[Editor: This song by Allan F. Wilson was published in the Geelong Advertiser (South Geelong, Vic.), 20 March 1909.]
(With apologies to the shade of Rouget de L’Isle.)
Rouse ye, all leal and true Australians,
Our country’s foes are near at “hand,”
E’en now the tread of hostile aliens
Resounds thro’ our imperilled land;
Upon our shores their swarms are poured
To whelm us in one common grave.
Our wives and children to enslave,
Our land to waste with fire and sword.
To arms, Australians all,
Hark to your country’s call,
Drive them like sheep, into the deep,
Or like Australians fall.
The smouldering torch of war is lit,
By those who would our land despoil;
But ere to numbers we submit,
Our hearts’ best blood shall dye the soil.
Never while we live to defend her
Shall enemies our land invade,
Till none remain to wield a blade,
Our watchword shall be “No surrender.”
On rushing like a flooded stream,
They come in overwhelming power,
To arms! it is no time to dream,
While they our fertile land devour.
To arms! for country, home and hearth,
Who will refuse his blood to shed?
Before the land they overspread,
In seas of blood we’ll drench the earth.
Australia in most grievous straits,
While foreign hordes her soil profane,
Her children’s timely help awaits,
Say shall she wait that help in vain?
Shall we who make it our proud boast.
That we from fighting sires are sprung,
From conflict cease till we have thrust
Back from our shores the swarming host?
To arms! and on the battle field,
We’ll prove beneath our own blue sky,
That though they’ve never learned to yield,
Australia’s sons know how to die.
Curst be the traitor who refrains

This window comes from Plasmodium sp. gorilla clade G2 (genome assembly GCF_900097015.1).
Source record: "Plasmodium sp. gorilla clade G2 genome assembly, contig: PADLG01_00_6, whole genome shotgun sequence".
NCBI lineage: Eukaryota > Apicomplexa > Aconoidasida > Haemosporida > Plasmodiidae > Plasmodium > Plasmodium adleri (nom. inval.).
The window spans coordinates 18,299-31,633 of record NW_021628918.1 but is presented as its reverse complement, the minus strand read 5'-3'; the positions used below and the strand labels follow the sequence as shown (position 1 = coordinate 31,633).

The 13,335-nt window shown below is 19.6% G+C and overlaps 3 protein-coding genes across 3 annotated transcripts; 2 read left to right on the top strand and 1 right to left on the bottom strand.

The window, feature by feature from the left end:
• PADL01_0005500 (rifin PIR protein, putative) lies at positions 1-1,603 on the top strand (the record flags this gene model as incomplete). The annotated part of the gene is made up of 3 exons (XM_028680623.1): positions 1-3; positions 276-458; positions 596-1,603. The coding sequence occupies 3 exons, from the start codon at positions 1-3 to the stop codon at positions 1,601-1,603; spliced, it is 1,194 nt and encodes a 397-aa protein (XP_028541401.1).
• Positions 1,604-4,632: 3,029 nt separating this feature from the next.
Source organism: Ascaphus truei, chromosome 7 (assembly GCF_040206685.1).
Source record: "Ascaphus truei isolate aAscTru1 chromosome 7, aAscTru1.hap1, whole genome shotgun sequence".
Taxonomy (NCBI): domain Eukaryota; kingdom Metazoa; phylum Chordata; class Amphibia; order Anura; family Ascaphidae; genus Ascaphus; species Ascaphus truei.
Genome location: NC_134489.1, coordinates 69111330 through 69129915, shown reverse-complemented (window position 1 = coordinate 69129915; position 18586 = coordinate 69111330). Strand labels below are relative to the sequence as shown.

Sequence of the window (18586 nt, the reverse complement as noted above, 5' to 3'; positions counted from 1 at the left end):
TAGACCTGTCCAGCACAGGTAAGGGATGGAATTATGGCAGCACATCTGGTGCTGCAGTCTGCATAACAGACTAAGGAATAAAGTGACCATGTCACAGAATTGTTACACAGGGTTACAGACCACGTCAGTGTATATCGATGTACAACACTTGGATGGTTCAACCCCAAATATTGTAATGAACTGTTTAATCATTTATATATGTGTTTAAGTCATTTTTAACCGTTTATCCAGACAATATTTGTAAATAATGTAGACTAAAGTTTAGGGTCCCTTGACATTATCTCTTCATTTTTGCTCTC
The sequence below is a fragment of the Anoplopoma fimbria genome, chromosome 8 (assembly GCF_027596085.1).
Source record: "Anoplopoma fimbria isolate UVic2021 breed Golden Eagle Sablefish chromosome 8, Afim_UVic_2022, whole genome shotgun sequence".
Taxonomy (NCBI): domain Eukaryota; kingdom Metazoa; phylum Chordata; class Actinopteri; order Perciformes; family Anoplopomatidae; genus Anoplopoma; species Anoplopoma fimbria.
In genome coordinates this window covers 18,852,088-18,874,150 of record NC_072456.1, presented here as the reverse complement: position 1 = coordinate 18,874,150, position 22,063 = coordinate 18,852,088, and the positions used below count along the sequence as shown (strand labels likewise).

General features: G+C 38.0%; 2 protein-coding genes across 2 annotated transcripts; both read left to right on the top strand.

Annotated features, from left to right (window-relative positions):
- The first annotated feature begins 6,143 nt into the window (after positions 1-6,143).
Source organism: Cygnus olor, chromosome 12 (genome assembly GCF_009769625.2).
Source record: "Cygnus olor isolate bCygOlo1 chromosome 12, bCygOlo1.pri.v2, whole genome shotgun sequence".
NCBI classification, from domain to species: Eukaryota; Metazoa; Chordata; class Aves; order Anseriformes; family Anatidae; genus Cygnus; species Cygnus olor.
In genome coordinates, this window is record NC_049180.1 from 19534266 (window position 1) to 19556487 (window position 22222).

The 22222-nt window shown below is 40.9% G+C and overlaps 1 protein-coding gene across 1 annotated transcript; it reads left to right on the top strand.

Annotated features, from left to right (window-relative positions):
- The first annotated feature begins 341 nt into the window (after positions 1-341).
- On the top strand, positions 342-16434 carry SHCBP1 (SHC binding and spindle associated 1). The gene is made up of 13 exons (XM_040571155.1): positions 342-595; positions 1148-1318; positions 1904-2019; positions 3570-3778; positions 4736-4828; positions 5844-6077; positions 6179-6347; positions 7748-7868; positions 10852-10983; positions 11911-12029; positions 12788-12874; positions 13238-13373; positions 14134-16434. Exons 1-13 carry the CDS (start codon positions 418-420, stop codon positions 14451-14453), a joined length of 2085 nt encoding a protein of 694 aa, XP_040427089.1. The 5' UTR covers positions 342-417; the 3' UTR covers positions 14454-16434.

When there is work that must be done,
We’ll hold the land our fathers won,
Till the last drop escapes our veins.
— Allan F. Wilson.
Geelong, March 15th, 1909.
Geelong Advertiser (South Geelong, Vic.), 20 March 1909, p. 7
curst = (archaic) cursed
e’en = (archaic) a contraction of “even”
ere = before (from the Middle English “er”, itself from the Old English “aer”, meaning early or soon)
La Marseillaise = the national anthem of France, written by Rouget de L’Isle in April 1792, when France was at war with Austria; it was originally entitled the “Chant de Guerre pour l’Armée du Rhin” (“War Song for the Army of the Rhine”), however, following the song’s use by volunteers from Marseille who marched into Paris in July 1792, it received the nickname of “La Marseillaise”; it was chosen as the French national anthem by the National Convention (the first government of the French Revolution) in 1795
leal = faithful and true
profane =something which is not sanctified; something which is not dedicated to, or related to, religion or religious purposes; secular; irreligious; a person or action which is characterized by contempt or irreverence for God, religion or religious principles or things; blasphemous actions or language; regarding the violation of religion or of religious or sacred items; someone who has not been initiated into religious rites
Rouget de L’Isle = Claude Joseph Rouget de Lisle (1760-1836), a French composer, the author of “La Marseillaise” (the national anthem of France)
shade = ghost; disembodied spirit
thro’ = (vernacular) through
whelm = overwhelm; engulf, submerge (may also mean: bury, cover, especially to turn something upside down so as to put a cover over something else; or: to well up, surge)
ye = (archaic) you (however, still in use in some places, e.g. in Cornwall, Ireland, Newfoundland, and Northern England; it can used as either the singular or plural form of “you”, although the plural form is apparently the more common usage)